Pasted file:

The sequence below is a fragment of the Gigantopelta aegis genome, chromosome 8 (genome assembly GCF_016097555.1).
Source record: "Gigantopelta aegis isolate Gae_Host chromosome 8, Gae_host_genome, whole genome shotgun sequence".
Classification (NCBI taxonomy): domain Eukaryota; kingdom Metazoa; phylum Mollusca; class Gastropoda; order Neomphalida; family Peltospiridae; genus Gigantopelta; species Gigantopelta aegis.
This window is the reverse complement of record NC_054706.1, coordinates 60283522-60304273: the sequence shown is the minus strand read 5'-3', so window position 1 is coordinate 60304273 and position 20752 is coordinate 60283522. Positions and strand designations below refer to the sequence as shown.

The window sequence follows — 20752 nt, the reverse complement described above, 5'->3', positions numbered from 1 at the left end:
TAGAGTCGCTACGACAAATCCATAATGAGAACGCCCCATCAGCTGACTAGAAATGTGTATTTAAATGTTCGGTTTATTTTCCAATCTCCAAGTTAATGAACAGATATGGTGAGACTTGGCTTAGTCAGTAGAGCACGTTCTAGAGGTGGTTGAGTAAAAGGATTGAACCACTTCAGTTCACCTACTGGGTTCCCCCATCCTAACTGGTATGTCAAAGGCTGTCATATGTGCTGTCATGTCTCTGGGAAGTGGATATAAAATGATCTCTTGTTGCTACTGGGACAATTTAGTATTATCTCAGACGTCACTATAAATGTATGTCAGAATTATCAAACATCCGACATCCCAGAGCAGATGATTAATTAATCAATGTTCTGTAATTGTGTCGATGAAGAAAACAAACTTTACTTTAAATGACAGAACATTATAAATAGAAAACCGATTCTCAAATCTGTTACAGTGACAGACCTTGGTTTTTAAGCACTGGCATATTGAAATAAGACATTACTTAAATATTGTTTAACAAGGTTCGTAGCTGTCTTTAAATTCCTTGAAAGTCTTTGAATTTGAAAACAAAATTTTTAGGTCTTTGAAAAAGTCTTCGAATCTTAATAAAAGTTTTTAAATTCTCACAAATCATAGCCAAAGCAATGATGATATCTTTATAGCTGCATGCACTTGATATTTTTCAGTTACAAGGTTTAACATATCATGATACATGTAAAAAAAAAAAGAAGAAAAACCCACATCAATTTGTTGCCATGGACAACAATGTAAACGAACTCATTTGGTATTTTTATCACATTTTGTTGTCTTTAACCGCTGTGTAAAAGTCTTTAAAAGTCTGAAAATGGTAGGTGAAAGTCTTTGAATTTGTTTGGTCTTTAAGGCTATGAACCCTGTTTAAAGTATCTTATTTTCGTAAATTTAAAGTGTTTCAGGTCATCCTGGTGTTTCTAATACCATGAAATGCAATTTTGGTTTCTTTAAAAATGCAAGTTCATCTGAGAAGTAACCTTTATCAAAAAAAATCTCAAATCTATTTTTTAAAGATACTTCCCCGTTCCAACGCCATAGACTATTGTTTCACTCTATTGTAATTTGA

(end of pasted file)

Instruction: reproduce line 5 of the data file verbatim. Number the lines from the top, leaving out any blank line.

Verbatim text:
The window sequence follows — 20752 nt, the reverse complement described above, 5'->3', positions numbered from 1 at the left end: